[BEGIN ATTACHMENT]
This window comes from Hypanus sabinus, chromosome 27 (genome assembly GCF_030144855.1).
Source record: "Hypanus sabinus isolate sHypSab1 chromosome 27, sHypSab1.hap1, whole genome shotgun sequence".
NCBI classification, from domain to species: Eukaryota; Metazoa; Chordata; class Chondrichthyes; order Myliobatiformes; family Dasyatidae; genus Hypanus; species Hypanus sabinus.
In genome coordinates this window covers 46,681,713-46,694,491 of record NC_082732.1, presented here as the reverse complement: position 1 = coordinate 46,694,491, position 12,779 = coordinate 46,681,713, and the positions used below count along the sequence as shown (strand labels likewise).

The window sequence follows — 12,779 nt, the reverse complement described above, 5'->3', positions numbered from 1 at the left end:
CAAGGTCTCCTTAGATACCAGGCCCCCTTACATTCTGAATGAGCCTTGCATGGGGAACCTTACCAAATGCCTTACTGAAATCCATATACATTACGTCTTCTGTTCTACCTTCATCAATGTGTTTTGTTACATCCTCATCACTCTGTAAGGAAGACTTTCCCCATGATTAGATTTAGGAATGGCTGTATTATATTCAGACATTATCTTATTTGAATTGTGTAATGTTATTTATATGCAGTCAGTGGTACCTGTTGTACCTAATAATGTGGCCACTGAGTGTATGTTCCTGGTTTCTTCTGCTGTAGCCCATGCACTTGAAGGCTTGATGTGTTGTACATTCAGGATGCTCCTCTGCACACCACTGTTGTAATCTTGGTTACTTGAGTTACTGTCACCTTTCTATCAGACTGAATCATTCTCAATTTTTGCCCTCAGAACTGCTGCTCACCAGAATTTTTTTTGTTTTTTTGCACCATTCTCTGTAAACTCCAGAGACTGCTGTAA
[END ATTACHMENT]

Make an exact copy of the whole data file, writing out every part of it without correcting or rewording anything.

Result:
This window comes from Hypanus sabinus, chromosome 27 (genome assembly GCF_030144855.1).
Source record: "Hypanus sabinus isolate sHypSab1 chromosome 27, sHypSab1.hap1, whole genome shotgun sequence".
NCBI classification, from domain to species: Eukaryota; Metazoa; Chordata; class Chondrichthyes; order Myliobatiformes; family Dasyatidae; genus Hypanus; species Hypanus sabinus.
In genome coordinates this window covers 46,681,713-46,694,491 of record NC_082732.1, presented here as the reverse complement: position 1 = coordinate 46,694,491, position 12,779 = coordinate 46,681,713, and the positions used below count along the sequence as shown (strand labels likewise).

The window sequence follows — 12,779 nt, the reverse complement described above, 5'->3', positions numbered from 1 at the left end:
CAAGGTCTCCTTAGATACCAGGCCCCCTTACATTCTGAATGAGCCTTGCATGGGGAACCTTACCAAATGCCTTACTGAAATCCATATACATTACGTCTTCTGTTCTACCTTCATCAATGTGTTTTGTTACATCCTCATCACTCTGTAAGGAAGACTTTCCCCATGATTAGATTTAGGAATGGCTGTATTATATTCAGACATTATCTTATTTGAATTGTGTAATGTTATTTATATGCAGTCAGTGGTACCTGTTGTACCTAATAATGTGGCCACTGAGTGTATGTTCCTGGTTTCTTCTGCTGTAGCCCATGCACTTGAAGGCTTGATGTGTTGTACATTCAGGATGCTCCTCTGCACACCACTGTTGTAATCTTGGTTACTTGAGTTACTGTCACCTTTCTATCAGACTGAATCATTCTCAATTTTTGCCCTCAGAACTGCTGCTCACCAGAATTTTTTTTGTTTTTTTGCACCATTCTCTGTAAACTCCAGAGACTGCTGTAA